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    Mobile ads remain challenge at Google

    Google’s profit of $12.01 a share is up from $10.65 a year ago. Still, the company is facing with lower ad prices on phones.
    Karsten Moran/The New York Times
    Google’s profit of $12.01 a share is up from $10.65 a year ago. Still, the company is facing with lower ad prices on phones.

    SAN FRANCISCO — There is no denying that Google has become a mobile company. Now, Google — along with shareholders, industry partners, and advertisers — is trying to figure out what that means.

    In areas like mobile advertising, Google is wrestling with how to make as much money as it has on ads that appear on desktop computers. Its fourth-quarter earnings report Thursday showed that it is continuing to struggle with lower ad prices on phones.

    In other areas, like manufacturing smartphones, Google has decided that the business is better left to someone else. On Wednesday, it announced it would sell Motorola Mobility to Lenovo for $2.91 billion, a decision that sent its stock price up 2.6 percent Thursday (Motorola lost $384 million in the quarter, weighing down results.)


    Shareholders and equity analysts are also trying to figure out how to value Google as a mobile company.

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    Its stock price climbed 25 percent since its last quarterly earnings announcement in October, yet Google has performed below analysts’ expectations more often than not in the past two years and did so again in the fourth quarter, despite showing strong revenue and profit.

    Shares rose $28.47 to $1,135.39 on the Nasdaq Stock Market Thursday.

    The company reported fourth-quarter revenue of $16.86 billion, an increase of 17 percent over the year-ago quarter. Net revenue, which excludes payments to the company’s advertising partners, was $13.55 billion, up from $11.34 billion. Net income rose 17 percent to $3.38 billion, or $9.90 a share. Excluding the cost of stock options and the related tax benefits, Google’s profit was $12.01 a share, up from $10.65 a year ago.

    Analysts had expected revenue of $16.75 billion and earnings, excluding the cost of stock options, of $12.26 a share. Google also reported that its board had approved a dividend.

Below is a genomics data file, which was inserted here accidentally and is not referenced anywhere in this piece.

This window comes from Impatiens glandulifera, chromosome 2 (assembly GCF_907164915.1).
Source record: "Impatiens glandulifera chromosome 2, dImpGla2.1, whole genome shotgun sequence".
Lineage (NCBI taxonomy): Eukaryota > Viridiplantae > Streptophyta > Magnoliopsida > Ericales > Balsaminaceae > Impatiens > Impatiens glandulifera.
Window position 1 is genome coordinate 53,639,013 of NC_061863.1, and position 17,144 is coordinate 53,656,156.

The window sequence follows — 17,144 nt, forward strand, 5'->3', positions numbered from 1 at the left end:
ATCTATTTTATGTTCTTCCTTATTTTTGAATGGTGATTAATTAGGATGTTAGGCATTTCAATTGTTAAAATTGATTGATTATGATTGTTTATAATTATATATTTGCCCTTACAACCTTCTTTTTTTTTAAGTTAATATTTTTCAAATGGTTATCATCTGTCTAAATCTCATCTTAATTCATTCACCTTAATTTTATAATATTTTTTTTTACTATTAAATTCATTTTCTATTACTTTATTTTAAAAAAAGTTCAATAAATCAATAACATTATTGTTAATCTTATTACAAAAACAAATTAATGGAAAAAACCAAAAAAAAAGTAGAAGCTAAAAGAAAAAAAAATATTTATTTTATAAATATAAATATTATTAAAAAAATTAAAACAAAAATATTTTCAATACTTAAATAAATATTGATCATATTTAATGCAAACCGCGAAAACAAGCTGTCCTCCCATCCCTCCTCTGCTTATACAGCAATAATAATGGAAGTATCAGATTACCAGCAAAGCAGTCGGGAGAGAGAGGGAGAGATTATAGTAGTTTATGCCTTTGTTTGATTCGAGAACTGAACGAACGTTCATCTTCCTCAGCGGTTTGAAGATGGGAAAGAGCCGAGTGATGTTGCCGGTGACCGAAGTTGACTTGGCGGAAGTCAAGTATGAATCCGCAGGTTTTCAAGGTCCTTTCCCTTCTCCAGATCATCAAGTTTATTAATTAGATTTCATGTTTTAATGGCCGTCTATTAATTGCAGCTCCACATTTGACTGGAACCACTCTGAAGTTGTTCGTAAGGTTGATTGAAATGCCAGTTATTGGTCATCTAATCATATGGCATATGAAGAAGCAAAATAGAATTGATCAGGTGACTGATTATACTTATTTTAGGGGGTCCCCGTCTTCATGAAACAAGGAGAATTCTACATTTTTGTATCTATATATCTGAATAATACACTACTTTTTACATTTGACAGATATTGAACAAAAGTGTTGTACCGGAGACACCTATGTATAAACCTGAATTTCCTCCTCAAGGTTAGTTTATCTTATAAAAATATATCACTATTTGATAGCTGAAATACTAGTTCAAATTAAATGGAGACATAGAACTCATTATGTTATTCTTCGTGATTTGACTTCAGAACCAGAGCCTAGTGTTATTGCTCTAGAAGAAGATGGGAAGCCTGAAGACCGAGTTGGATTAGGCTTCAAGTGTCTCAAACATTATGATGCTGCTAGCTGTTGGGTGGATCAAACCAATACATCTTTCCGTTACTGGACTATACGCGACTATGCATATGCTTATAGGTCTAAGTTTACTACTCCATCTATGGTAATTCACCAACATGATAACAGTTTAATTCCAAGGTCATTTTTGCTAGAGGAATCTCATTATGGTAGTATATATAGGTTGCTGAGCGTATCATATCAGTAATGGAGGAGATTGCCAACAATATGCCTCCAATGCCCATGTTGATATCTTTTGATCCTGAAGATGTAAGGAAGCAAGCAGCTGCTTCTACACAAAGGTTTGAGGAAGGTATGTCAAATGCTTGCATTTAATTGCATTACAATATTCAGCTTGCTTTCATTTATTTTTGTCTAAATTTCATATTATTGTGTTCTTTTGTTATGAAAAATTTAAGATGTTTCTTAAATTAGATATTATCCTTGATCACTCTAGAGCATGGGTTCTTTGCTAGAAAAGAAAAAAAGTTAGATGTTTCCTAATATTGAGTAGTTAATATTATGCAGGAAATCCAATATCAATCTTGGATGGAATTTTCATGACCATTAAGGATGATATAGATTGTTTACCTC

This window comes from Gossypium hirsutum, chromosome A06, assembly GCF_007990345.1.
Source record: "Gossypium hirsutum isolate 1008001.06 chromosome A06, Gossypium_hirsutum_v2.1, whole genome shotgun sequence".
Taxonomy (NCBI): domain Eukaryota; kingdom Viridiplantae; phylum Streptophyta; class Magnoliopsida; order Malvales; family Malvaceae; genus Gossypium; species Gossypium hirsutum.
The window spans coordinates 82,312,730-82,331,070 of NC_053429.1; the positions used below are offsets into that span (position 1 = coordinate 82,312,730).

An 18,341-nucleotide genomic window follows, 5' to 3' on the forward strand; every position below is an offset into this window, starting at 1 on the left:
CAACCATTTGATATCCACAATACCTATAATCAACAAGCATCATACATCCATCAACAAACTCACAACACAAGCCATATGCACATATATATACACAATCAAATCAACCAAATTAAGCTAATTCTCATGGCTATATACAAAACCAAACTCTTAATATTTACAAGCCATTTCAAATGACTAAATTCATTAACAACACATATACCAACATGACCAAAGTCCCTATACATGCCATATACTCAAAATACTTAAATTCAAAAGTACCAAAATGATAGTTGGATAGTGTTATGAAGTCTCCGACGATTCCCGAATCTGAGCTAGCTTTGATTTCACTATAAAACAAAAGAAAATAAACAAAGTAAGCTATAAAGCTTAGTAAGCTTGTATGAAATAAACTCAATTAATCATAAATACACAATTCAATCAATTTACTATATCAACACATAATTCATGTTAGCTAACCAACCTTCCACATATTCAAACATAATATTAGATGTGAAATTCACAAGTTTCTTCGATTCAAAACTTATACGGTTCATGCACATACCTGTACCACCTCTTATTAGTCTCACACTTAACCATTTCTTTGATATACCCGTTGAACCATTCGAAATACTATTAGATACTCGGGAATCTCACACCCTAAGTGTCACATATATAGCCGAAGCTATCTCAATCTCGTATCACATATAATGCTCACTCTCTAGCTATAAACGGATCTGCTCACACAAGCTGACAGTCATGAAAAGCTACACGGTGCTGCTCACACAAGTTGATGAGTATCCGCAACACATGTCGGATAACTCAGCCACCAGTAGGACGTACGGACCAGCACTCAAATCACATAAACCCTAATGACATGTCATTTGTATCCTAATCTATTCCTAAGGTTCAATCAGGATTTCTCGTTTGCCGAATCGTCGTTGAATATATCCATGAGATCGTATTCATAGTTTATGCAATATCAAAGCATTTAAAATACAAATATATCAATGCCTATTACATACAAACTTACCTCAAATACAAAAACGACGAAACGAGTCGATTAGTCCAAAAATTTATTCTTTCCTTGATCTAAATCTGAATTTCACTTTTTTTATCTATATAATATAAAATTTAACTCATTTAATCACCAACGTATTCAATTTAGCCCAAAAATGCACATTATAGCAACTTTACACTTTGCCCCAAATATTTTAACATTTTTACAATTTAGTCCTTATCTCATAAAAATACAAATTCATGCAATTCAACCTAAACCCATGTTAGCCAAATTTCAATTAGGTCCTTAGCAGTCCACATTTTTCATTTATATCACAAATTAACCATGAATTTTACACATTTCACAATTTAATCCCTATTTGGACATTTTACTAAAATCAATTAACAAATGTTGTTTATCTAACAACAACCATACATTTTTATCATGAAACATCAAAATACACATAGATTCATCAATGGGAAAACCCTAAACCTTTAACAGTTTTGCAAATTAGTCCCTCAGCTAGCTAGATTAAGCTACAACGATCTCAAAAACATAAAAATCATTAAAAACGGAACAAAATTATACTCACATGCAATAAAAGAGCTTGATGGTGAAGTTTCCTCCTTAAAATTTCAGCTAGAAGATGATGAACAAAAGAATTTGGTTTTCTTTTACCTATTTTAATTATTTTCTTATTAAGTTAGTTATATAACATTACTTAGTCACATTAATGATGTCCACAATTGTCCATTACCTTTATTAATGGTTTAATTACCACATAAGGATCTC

“We ended 2013 with another great quarter of momentum and growth,” Larry Page, Google’s chief executive, said in a statement. “We made great progress across a wide range of product improvements and business goals.”

    The fourth quarter is generally Google’s strongest because it makes money from retail advertisers during the holiday shopping season. Last quarter, that was even more pronounced because of the success of Google’s product listing ads, a new kind of ad with photos that Google requires retailers to buy in order to be included in its comparison shopping listings.

    Yet despite Google’s challenges with mobile, among Web businesses it might be the biggest beneficiary so far of consumers’ shift to mobile devices. Google services are the top Web property on smartphones, reaching 87 percent of the mobile audience through apps and mobile browsing, according to comScore. (Facebook is next with 85 percent.) And Google earned 42 percent of all US mobile ad revenue last year, significantly more than any other company, according to eMarketer.

    Analysts say Google has benefited from a brisk business in its Google Play store for buying things like apps and music on Android devices, and from widely distributing Google’s services on Android phones, which have 52 percent market share in the United States, according to comScore. On YouTube, 40 percent of time spent watching videos is on mobile devices, and in November, Google and Nielsen announced that Nielsen would measure its traffic the way it does on TV channels, which is expected to help YouTube court advertisers.

    And despite the sale of Motorola, Google says it still wants to be a hardware company.


    While everyone else is still obsessing about smartphones, Page has moved on to new kinds of devices — wearables, Internet-connected home appliances, and even robots.